I asked how he felt about such a major existential recalibration — after having gained something so extraordinary in this world of losses. “Like a million dollars,” he beamed. He had also discovered that, although he had always thought he was Irish, Eastern European, North African, and Spanish blood coursed through his veins, which made him feel like a proud “citizen of the world.”

This simple, kind man, who looked to be in his mid-sixties — born right around the discovery of the double helix — was a living testament to the perennial and perennially misguided question as to the practical utility of scientific breakthroughs. When Rosalind Franklin, James Watson, and Francis Crick were laboring to discern the molecular structure of DNA, they didn’t envision — they couldn’t have envisioned — that a man in Long Island would one day spit into a plastic tube he could afford on his meager salary and find his long-lost sister in Utah, returning home with a new lease on life. As he told me the story of meeting his newfound kin, he showed me photos of them — how astoundingly alike they looked — on his smartphone, which compresses data into digital images with the help of imaginary numbers — Euler’s eighteenth-century feat of abstract mathematics with roots in Ancient Greece. Those digital images are encoded with location data based on the phone’s GPS function, which puts into practice Einstein’s relativity theory. None of these scientists imagined, much less planned for, these applications of their discoveries, at once utterly mundane in the general context of today and utterly miraculous in the particular context of my train companion’s life.

Enrico Fermi

The pioneering Italian-American physicist Enrico Fermi (September 29, 1901–November 28, 1954) addressed this civilizational short-sightedness about the practical returns of scientific research in a lecture he delivered in January of 1952, cited in Fermi Remembered (public library).

Focusing on his particular interest in particle physics, Fermi — who was erroneously awarded the Nobel Prize in 1938 for a discovery Lise Meitner would soon invalidate but was nonetheless a brilliant physicist of profound and lasting contribution to science — wrote:

Some of you may ask what is the good of working so hard merely to collect a few facts which will bring no pleasure except to a few long hairs who love to collect such things and will be of no use to anybody, because only few specialists at beast will be able to understand them? In answer to such question I may venture a fairly safe prediction. [The] history of science and technology has constantly taught us that scientific advances in basic understanding have sooner or later led to technical and industrial applications that have revolutionized our way of life. It seems to me improbable that this effort to get at the structure of matter should be an exception to the rule — what is less certain, and what we fervently hope, is that man will soon grow sufficiently adult to make good use of the powers that he acquires over nature.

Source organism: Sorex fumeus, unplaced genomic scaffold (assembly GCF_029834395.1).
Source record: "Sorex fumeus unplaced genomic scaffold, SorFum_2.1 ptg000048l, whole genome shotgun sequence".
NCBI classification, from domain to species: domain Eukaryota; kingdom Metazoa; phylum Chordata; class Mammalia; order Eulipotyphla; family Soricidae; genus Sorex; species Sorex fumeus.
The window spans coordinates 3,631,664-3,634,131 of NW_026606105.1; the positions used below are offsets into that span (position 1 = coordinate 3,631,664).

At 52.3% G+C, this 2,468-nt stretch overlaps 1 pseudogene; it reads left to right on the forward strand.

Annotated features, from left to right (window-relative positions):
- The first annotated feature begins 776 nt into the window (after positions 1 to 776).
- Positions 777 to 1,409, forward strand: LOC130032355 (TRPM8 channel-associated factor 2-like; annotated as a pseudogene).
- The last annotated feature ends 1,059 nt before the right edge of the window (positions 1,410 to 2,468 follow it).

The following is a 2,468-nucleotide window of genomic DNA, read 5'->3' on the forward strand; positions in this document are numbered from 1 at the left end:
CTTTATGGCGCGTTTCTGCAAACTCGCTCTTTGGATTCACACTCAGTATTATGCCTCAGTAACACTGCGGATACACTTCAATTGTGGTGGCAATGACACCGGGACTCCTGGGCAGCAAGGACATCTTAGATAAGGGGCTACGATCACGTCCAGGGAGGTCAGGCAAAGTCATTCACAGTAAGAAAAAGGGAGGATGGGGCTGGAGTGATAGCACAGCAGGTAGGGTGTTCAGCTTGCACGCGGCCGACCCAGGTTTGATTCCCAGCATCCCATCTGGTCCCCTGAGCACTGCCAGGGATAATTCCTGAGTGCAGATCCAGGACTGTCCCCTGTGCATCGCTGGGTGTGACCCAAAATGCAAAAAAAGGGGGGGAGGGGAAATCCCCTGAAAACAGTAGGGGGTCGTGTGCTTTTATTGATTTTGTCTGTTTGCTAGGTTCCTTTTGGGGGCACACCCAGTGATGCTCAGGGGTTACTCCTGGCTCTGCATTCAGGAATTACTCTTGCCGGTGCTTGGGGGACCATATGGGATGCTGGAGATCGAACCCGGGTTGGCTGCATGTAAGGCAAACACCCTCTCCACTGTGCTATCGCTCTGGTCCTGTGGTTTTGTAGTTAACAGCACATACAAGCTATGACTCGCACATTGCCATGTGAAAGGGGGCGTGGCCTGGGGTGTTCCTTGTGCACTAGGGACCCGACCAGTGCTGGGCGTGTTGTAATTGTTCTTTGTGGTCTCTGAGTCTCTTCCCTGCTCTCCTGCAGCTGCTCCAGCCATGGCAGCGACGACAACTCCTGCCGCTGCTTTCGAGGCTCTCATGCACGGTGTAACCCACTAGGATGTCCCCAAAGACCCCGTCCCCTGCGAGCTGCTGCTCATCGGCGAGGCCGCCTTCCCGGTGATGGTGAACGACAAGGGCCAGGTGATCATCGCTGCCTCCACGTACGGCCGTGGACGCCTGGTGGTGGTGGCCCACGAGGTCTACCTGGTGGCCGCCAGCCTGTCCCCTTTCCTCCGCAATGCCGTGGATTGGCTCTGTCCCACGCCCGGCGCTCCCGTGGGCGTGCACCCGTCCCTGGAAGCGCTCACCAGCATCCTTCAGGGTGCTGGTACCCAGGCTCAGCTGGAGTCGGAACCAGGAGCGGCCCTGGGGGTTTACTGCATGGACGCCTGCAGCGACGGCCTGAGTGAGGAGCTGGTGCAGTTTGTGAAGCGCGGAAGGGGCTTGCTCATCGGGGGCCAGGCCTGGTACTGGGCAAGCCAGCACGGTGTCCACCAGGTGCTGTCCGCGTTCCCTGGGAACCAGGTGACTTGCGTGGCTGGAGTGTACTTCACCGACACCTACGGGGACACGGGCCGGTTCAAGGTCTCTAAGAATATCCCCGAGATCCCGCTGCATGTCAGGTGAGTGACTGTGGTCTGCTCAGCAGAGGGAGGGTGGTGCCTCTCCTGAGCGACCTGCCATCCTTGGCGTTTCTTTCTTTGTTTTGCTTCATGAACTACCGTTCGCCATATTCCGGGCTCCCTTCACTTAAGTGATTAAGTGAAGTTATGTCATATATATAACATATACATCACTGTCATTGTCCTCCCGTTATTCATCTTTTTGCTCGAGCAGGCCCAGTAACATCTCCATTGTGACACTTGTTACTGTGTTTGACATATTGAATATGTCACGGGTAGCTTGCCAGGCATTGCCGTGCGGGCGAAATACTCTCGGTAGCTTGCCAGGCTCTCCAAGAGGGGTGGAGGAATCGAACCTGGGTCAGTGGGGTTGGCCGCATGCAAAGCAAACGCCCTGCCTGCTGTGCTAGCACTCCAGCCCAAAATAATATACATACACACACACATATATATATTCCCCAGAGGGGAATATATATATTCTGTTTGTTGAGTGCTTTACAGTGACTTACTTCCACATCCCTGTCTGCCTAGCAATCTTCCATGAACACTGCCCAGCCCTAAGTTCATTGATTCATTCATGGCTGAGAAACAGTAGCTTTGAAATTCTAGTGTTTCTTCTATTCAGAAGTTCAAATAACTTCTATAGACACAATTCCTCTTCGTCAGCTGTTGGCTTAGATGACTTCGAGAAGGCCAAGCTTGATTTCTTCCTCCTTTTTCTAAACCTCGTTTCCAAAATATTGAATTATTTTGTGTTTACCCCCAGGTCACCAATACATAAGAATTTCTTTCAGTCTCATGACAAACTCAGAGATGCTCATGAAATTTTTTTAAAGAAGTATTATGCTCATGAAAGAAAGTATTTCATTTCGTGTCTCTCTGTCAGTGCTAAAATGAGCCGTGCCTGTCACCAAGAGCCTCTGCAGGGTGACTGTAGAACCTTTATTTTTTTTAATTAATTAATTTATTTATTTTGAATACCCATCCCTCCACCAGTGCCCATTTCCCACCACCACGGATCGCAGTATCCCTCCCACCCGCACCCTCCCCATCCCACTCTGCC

Complement with Abraham Flexner’s timeless case for the usefulness of useless knowledge and pioneering biochemist Erwin Chargaff on the value of unremembered work, then revisit the story of Marie Curie’s little-known humanitarian work with X-ray ambulances, which saved countless lives also using technology based on science the utility of which could not have been envisioned at the time of discovery.


donating = loving

Bringing you (ad-free) Brain Pickings takes me hundreds of hours each month. If you find any joy and stimulation here, please consider becoming a Supporting Member with a recurring monthly donation of your choosing, between a cup of tea and a good dinner.


newsletter

Brain Pickings has a free weekly newsletter. It comes out on Sundays and offers the week’s most unmissable reads. Here’s what to expect. Like? Sign up.

Source: http://ift.tt/1LkXywO

Neuroscientist Christof Koch on Free Will

“Freedom is always a question of degree rather than an absolute good that we do or do not possess.”


Neuroscientist Christof Koch on Free Will

“I want to be free,” seventeen-year-old Sylvia Plath declared in a letter to her mother — a yearning that hurled her in the inevitable logical direction of the larger question of what freedom really means and to what extent it is in our possession at all. Several months later, Plath contemplated that question in her diary: “As for free will, there is such a narrow crack of it for man to move in, crushed as he is from birth by environment, heredity, time and event and local convention.”

For any sensitive and reasoning person, this bifurcation between the desire to be free and the awareness that we might not be is the source of immense and lifelong existential disquiet. “Freedom,” wrote the psychologist Rollo May “is the capacity to pause in the face of stimuli from many directions at once and, in this pause, to throw one’s weight toward this response rather than that one.” But are we really the ones who do the throwing, or is our weight moved between responses by the same impartial forces that propel the planets along their orbits? Is what we call choice really just the illusion of choice in a universe governed by immutable laws of physics and a large measure of randomness?

Neuroscientist Christof Koch offers a lucid yet palliative perspective in a portion of Consciousness: Confessions of a Romantic Reductionist (public library) — his fascinating inquiry into the central fact of our lives.

A 1573 painting by Portuguese artist, historian, and philosopher Francisco de Holanda, a student of Michelangelo’s, found in Cosmigraphics by Michael Benson.

Koch begins with the commonest, most populist definition of free will, unevolved since the days of Descartes and the clockwork universe: